VSJ – November 2005 – Work in Progress

In his final article on Relativity, Terry Longhurst, FIAP proposes an alternative way of thinking about space.

When discussing the ‘Longhurst experiment’ last month, I said “there is no discrepancy in how much time has actually passed for Alice and Betty, it’s just the time signals that are out of sync”. However, it is important to understand that, although the actual passage of time for Alice and Betty is the same, the discrepancy in the time signals is no mere illusion.

Suppose that at 10:00:01 the radio transmitter emitted a strong burst of gamma rays, as well as the time signal. At 10:00:05, when the girls were adjacent, Alice would be burnt to a crisp by the radiation, but Betty would not. Betty would be burnt approximately a second later, when she received the ‘10:00:01’ time signal.

So the time discrepancy can have a very real impact on material objects and perhaps this is why Einstein thought that the passage of time actually was different in the different frames of reference. However, we have seen that this is not the case. Einstein generalised Lorentz’s transformation as an effect on the dimensions of space and time. So he assumed that it applies equally to electromagnetic phenomena and material objects. This is not so. It can affect material objects but only as a result of their interaction with electromagnetic phenomena. It has no direct impact on the interaction of material objects, nor their experience of the passage of time. This may seem to be a small distinction but its impact is fundamental. It suggests that Einstein’s cosmology does not correspond to the real universe.

So how do we derive an alternative cosmology? Well, first let’s summarise what we have already observed. I have suggested that it is as if there are two universes, one material and one electromagnetic.

This leads me to question the term ‘velocity of light’. It is clear that light ‘moves’ in a completely different manner from material objects. Therefore using the term ‘velocity’ is misleading, as it implies a spurious commonality with the motion of material objects. I would therefore suggest that it should be re-named ‘Einstein’s constant’.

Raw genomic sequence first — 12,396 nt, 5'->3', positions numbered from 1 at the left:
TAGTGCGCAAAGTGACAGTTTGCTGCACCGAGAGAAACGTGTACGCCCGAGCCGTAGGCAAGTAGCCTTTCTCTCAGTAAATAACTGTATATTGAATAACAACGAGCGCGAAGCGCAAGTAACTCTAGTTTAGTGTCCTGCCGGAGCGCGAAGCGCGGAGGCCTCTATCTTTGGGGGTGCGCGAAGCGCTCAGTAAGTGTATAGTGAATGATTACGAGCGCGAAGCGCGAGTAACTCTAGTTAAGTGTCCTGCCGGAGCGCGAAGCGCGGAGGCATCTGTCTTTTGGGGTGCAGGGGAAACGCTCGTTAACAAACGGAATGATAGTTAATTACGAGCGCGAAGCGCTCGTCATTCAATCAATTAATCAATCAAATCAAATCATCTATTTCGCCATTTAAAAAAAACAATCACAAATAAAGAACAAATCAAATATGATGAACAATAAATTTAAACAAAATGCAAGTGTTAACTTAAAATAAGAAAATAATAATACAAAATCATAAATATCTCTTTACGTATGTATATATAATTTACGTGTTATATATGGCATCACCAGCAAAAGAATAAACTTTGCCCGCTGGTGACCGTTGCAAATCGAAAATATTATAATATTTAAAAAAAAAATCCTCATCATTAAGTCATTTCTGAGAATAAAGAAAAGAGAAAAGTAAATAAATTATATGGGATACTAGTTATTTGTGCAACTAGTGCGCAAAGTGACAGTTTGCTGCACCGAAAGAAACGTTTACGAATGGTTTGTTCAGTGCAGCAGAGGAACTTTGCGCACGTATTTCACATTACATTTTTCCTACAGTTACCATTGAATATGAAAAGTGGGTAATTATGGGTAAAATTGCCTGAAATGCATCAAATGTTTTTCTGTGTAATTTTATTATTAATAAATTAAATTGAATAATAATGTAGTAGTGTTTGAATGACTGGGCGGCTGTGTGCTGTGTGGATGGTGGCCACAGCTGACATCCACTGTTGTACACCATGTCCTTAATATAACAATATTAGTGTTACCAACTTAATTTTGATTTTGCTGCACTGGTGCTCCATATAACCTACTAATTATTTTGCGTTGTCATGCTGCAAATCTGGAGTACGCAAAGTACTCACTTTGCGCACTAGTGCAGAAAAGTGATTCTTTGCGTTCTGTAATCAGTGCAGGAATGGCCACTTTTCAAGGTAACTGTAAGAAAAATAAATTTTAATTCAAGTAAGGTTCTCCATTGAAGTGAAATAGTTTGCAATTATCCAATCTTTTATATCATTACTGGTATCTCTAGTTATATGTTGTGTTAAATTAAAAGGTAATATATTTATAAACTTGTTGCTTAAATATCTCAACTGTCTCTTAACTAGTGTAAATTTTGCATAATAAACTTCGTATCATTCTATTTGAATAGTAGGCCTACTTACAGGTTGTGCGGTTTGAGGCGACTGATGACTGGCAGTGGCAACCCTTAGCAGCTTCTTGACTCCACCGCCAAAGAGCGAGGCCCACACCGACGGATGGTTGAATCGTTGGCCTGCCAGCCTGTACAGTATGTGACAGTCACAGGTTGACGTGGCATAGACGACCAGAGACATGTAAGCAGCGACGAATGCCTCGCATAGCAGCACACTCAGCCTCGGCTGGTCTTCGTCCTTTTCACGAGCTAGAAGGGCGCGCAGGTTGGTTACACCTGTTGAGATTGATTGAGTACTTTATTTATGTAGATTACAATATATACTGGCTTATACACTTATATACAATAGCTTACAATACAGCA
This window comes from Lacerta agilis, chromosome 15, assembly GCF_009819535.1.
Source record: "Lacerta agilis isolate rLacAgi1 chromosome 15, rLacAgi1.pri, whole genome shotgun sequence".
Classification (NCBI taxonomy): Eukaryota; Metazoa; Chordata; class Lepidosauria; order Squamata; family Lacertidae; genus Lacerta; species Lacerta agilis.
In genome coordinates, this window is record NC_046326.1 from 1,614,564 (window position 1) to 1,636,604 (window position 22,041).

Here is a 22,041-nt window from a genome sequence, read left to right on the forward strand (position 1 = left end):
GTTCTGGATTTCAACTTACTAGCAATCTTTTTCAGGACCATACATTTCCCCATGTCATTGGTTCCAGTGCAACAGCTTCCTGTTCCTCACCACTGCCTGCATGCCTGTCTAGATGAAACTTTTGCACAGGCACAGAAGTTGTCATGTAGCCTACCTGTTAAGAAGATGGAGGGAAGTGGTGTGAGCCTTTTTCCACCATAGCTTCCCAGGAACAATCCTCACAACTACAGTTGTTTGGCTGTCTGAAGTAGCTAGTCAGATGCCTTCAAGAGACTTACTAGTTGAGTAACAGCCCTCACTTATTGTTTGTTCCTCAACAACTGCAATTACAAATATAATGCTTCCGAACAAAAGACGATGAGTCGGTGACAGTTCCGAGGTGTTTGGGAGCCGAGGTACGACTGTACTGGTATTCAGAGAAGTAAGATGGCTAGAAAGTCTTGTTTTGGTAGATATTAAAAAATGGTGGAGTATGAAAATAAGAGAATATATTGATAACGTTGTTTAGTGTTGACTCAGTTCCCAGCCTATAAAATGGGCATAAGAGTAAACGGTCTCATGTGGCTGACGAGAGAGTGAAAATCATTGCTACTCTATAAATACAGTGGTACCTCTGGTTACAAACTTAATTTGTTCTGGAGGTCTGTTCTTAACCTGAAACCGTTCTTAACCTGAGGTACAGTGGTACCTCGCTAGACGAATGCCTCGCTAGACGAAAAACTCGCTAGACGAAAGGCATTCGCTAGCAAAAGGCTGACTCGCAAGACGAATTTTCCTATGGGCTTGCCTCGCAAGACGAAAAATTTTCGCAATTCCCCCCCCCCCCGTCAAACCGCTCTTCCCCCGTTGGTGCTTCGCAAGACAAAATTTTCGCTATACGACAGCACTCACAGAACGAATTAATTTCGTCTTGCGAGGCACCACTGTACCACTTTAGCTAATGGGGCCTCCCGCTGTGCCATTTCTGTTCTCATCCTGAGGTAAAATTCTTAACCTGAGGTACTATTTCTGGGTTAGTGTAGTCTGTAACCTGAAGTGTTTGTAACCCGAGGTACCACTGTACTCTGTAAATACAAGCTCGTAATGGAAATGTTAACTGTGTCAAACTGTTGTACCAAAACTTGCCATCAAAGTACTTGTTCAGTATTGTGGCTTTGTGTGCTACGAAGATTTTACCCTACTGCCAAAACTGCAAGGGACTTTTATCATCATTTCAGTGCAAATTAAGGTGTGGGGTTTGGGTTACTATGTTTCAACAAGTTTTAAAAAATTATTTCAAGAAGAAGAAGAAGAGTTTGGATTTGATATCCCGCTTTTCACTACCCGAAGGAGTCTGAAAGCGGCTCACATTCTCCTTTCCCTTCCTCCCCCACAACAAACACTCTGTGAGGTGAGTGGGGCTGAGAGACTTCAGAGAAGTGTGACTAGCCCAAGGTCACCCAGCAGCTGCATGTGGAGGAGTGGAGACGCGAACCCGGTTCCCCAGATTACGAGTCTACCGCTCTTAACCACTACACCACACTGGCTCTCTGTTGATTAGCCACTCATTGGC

So far I have merely used logic to extrapolate from the observed behaviour of light. However, to proceed we must now make certain assumptions. It is clear that the material universe behaves as if space exists as a material entity. It is equally apparent that the electromagnetic universe behaves as if it does not. If we assume that these two universes are simply different aspects of the same universe, then it follows that space cannot exist as a material entity in that unified universe.

So the delay between a ray of light being transmitted by one body and being received by another cannot be explained by the time taken for the ray to travel through space from one to the other, because space does not exist so far as light is concerned. We need a different explanation for the delay. Fortunately there is a clue in Einstein’s original paper on relativity. He suggested that simultaneity was dependent on the frame of reference. This means that two events that are simultaneous when seen from one frame of reference may not be so from a different frame of reference. Einstein attributed this effect to the relative motions of the frames of reference, but what if it is actually an inherent property of the material objects?

Suppose that what appears to us as space is actually a representation of inherent differences in the view of simultaneity of the objects. Then we may say that there is a delay of five seconds between the emission of light by one body and its reception by another because there is a five-second difference in their view of when that event occurred. I.e. their view of simultaneity differs by five seconds. Putting it another way, we may say that these two objects are five light seconds apart, which, using Einstein’s constant, translates into a spatial distance of one and a half million kilometres.

Of course space is not one-, but three-dimensional and this suggests that the differences in simultaneity are also three-dimensional. This does not explain why space is three dimensional, it merely acknowledges that it is. Put simply, if this were not so, the universe we know would not exist.

So we arrive at the idea that material objects and electromagnetic phenomena behave as if they exist in different universes. However, as they can interact, we assume that underlying the material and electromagnetic universes there is a unified universe. In that unified universe space does not exist. Instead, material objects have uniquely different views of simultaneity. It is these differences in views of simultaneity that give rise to what we experience in the material universe as space.

Do I have any evidence to prove this? Well, no. I’m not a scientist. I have neither the training nor the resources to derive practical experiments to prove, or disprove, these ideas. However, they do have the benefit of being consistent with the known behaviour of light and with causality.

You can contact Terry at tlonghurst@iap.org.uk.

[Interesting project or development? Let us know at eo@iap.org.uk!]

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